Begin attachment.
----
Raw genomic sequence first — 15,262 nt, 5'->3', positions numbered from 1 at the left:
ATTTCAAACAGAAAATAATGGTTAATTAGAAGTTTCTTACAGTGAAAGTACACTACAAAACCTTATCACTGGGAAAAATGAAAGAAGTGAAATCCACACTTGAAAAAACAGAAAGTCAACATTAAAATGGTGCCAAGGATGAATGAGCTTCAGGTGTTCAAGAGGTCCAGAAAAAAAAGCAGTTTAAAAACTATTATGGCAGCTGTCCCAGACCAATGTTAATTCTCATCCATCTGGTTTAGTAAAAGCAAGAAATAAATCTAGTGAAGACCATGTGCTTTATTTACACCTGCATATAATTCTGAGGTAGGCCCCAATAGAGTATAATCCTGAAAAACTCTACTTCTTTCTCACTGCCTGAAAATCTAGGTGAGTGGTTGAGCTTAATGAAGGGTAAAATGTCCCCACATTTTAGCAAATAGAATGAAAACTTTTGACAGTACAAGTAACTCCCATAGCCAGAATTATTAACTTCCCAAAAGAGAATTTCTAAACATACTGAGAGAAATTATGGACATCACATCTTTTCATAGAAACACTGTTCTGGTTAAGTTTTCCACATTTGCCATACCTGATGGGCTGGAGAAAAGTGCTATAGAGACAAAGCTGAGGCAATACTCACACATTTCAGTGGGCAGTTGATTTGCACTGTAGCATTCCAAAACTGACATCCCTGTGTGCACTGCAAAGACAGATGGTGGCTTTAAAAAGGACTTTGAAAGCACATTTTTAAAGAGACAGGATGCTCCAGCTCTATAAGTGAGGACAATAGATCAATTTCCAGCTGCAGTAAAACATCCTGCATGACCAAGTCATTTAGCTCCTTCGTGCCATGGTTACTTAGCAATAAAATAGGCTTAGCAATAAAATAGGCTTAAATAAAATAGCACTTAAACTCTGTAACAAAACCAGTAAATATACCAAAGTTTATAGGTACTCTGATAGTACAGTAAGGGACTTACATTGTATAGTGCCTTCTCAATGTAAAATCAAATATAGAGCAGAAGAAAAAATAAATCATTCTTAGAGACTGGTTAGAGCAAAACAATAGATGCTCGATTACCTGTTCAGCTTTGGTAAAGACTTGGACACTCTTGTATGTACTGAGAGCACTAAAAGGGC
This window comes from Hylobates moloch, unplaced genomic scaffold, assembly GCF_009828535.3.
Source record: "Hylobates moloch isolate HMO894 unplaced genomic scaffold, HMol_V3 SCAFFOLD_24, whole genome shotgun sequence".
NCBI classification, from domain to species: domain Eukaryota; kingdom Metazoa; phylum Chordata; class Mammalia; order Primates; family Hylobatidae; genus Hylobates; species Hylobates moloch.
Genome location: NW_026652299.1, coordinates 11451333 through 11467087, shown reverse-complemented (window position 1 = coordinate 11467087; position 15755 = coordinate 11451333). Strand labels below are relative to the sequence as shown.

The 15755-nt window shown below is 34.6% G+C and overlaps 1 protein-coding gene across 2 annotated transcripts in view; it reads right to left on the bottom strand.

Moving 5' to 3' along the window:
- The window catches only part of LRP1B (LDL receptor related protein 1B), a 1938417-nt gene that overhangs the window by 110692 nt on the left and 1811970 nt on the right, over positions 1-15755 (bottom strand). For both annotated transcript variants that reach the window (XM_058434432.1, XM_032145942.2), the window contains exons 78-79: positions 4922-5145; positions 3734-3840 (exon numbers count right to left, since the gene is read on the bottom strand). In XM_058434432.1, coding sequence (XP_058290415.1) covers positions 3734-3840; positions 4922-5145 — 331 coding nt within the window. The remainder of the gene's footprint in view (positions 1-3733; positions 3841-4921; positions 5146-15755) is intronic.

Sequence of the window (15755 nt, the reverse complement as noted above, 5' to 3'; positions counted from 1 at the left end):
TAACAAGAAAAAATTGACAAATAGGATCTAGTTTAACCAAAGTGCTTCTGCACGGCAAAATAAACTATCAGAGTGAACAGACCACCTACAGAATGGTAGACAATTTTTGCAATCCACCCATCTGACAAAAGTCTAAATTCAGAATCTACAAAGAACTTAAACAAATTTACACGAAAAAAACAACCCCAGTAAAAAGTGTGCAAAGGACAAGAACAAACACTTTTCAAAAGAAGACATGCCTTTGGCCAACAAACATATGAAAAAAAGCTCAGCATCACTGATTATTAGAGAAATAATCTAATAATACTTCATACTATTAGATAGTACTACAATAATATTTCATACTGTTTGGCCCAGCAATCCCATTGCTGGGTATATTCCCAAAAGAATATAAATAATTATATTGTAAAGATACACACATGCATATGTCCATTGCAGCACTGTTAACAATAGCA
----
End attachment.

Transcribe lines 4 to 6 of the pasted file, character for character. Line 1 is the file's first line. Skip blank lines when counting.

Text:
Source record: "Hylobates moloch isolate HMO894 unplaced genomic scaffold, HMol_V3 SCAFFOLD_24, whole genome shotgun sequence".
NCBI classification, from domain to species: domain Eukaryota; kingdom Metazoa; phylum Chordata; class Mammalia; order Primates; family Hylobatidae; genus Hylobates; species Hylobates moloch.
Genome location: NW_026652299.1, coordinates 11451333 through 11467087, shown reverse-complemented (window position 1 = coordinate 11467087; position 15755 = coordinate 11451333). Strand labels below are relative to the sequence as shown.